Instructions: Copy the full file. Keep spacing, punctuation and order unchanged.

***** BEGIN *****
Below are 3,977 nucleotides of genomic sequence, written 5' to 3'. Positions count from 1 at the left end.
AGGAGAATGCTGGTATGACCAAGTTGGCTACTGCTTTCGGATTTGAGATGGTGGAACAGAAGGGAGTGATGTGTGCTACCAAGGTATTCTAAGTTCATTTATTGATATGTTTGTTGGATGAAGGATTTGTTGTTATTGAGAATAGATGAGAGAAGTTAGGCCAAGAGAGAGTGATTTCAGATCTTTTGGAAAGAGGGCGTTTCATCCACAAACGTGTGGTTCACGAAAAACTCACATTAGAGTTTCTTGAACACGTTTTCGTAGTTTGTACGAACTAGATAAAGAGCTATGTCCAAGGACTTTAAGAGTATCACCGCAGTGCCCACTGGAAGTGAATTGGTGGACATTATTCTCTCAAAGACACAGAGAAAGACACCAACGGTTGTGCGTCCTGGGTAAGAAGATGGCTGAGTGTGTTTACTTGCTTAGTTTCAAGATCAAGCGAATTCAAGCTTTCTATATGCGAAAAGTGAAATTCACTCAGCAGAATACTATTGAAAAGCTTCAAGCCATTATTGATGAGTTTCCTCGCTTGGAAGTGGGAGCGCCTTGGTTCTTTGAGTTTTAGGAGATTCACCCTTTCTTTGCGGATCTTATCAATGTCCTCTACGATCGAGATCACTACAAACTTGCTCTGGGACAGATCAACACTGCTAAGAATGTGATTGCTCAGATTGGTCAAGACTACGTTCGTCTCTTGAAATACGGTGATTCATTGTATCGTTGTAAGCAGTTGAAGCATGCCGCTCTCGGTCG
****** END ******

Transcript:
Below are 3,977 nucleotides of genomic sequence, written 5' to 3'. Positions count from 1 at the left end.
AGGAGAATGCTGGTATGACCAAGTTGGCTACTGCTTTCGGATTTGAGATGGTGGAACAGAAGGGAGTGATGTGTGCTACCAAGGTATTCTAAGTTCATTTATTGATATGTTTGTTGGATGAAGGATTTGTTGTTATTGAGAATAGATGAGAGAAGTTAGGCCAAGAGAGAGTGATTTCAGATCTTTTGGAAAGAGGGCGTTTCATCCACAAACGTGTGGTTCACGAAAAACTCACATTAGAGTTTCTTGAACACGTTTTCGTAGTTTGTACGAACTAGATAAAGAGCTATGTCCAAGGACTTTAAGAGTATCACCGCAGTGCCCACTGGAAGTGAATTGGTGGACATTATTCTCTCAAAGACACAGAGAAAGACACCAACGGTTGTGCGTCCTGGGTAAGAAGATGGCTGAGTGTGTTTACTTGCTTAGTTTCAAGATCAAGCGAATTCAAGCTTTCTATATGCGAAAAGTGAAATTCACTCAGCAGAATACTATTGAAAAGCTTCAAGCCATTATTGATGAGTTTCCTCGCTTGGAAGTGGGAGCGCCTTGGTTCTTTGAGTTTTAGGAGATTCACCCTTTCTTTGCGGATCTTATCAATGTCCTCTACGATCGAGATCACTACAAACTTGCTCTGGGACAGATCAACACTGCTAAGAATGTGATTGCTCAGATTGGTCAAGACTACGTTCGTCTCTTGAAATACGGTGATTCATTGTATCGTTGTAAGCAGTTGAAGCATGCCGCTCTCGGTCG